The French Guilly d´Herbemont (1888-1980) proposed that the blind use a white cane to guide them. Her proposal was put into practice in 1931 and gradually spread throughout Europe.
October 15 became the International Day on the recommendation of the General Assembly of the World Union of the Blind in Cairo (since 1964). Since then, the white cane has been a characteristic symbol of the blind in traffic.
And how was it before the white cane has been created?
Guilly d’Herbemont occasionally accompanied the blind through Paris crossroads. It led her to the idea of using a white cane as a characteristic symbol of the blind in traffic. A similar white stick was used by police to control traffic in Paris. At her instigation, the daily Echo de Paris published a statement in November 1930 to equip the blind with white canes. The authorities understood the call, and already January 7 of the following year, the Parisian blind received the first white canes. The white cane had spread to many countries within a few years. The World Blind Union recommended it to governments as the official symbol of the blind. At present, the white cane is a basic and the most important aid in the orientation and independent movement of the blind and partially sighted, and at the same time, it serves to mark them when moving on public roads. The white cane is also mentioned in the traffic decree as a symbol, which all road users are obliged to respect.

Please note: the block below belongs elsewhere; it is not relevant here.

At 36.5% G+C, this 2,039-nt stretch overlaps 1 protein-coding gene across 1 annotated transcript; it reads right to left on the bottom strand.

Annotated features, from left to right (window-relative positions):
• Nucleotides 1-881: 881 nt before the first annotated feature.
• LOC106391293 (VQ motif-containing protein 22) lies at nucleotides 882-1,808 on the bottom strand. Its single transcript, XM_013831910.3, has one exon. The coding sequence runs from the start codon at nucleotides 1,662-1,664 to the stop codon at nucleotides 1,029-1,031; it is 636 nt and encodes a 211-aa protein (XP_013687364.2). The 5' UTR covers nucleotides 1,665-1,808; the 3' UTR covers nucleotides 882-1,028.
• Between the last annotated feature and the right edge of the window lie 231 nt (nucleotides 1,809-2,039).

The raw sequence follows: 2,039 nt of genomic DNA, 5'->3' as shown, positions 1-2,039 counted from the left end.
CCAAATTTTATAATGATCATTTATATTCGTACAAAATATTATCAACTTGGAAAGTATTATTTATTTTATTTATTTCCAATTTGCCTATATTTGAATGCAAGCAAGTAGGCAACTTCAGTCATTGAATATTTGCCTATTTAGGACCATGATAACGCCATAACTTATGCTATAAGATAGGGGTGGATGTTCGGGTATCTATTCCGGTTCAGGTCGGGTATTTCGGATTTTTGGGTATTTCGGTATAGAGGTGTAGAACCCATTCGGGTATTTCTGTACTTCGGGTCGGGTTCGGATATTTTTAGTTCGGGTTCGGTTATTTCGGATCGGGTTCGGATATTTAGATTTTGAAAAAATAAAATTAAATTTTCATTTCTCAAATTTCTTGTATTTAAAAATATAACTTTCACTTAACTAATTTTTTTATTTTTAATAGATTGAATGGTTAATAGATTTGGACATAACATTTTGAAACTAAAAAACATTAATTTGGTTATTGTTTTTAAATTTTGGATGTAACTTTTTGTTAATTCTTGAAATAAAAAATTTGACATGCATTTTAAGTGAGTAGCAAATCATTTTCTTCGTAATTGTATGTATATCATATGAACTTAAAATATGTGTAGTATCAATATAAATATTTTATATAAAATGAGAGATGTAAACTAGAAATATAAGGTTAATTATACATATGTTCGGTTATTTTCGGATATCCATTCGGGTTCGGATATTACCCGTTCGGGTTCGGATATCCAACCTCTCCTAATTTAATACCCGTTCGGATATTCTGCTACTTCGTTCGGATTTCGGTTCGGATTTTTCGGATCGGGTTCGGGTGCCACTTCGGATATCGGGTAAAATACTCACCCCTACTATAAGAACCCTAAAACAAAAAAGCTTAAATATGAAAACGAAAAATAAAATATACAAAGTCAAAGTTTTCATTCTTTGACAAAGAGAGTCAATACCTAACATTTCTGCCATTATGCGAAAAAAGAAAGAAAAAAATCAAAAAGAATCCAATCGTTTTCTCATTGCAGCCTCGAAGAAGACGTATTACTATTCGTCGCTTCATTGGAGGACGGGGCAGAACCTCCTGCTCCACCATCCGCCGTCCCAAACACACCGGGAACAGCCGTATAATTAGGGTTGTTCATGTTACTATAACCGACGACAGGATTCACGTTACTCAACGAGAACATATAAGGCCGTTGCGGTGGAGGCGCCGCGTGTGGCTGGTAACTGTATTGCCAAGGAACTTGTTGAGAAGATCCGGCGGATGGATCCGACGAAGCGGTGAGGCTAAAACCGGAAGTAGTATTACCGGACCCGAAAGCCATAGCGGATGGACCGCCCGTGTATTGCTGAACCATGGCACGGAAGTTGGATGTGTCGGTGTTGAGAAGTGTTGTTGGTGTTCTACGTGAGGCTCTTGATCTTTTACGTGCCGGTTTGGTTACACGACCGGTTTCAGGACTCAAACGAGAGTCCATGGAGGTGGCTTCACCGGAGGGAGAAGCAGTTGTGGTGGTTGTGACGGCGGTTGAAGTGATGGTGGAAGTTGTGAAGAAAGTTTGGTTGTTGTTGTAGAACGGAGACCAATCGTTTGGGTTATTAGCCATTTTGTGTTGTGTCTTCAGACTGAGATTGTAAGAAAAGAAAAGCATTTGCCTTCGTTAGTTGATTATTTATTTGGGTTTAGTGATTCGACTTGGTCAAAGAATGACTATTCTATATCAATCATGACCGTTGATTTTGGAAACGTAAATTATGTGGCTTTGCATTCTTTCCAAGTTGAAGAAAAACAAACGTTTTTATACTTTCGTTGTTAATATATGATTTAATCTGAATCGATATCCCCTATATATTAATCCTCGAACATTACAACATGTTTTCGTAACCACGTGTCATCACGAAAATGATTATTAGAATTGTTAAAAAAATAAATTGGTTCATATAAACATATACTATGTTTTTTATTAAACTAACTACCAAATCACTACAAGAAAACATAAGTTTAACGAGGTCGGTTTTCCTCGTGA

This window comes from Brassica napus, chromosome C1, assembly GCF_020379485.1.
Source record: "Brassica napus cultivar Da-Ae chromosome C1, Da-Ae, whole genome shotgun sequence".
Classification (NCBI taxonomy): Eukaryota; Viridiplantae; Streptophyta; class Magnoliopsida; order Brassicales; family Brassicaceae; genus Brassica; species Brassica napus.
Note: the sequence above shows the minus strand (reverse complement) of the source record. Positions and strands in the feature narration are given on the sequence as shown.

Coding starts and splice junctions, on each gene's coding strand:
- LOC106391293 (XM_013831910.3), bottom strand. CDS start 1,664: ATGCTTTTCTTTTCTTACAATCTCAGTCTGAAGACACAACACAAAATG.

At present, the white cane is a basic and the most important aid in the orientation and independent movement of the blind and partially sighted, and at the same time, it serves to mark them when moving on public roads.
One of the many exhibits in our museum is an orientation, white, 5-piece cane, highlighted in the upper and lower part by a reflective strip. The first part of the cane name determines the cane’s purpose. They are divided into orientational, signaling, and supportive canes. You will learn more about the white cane during a tour of our interactive exhibition. You can even try the way how to use a white cane.
Prepared by: Štefánia Petreková
-archive of the Museum of Special Education in Levoča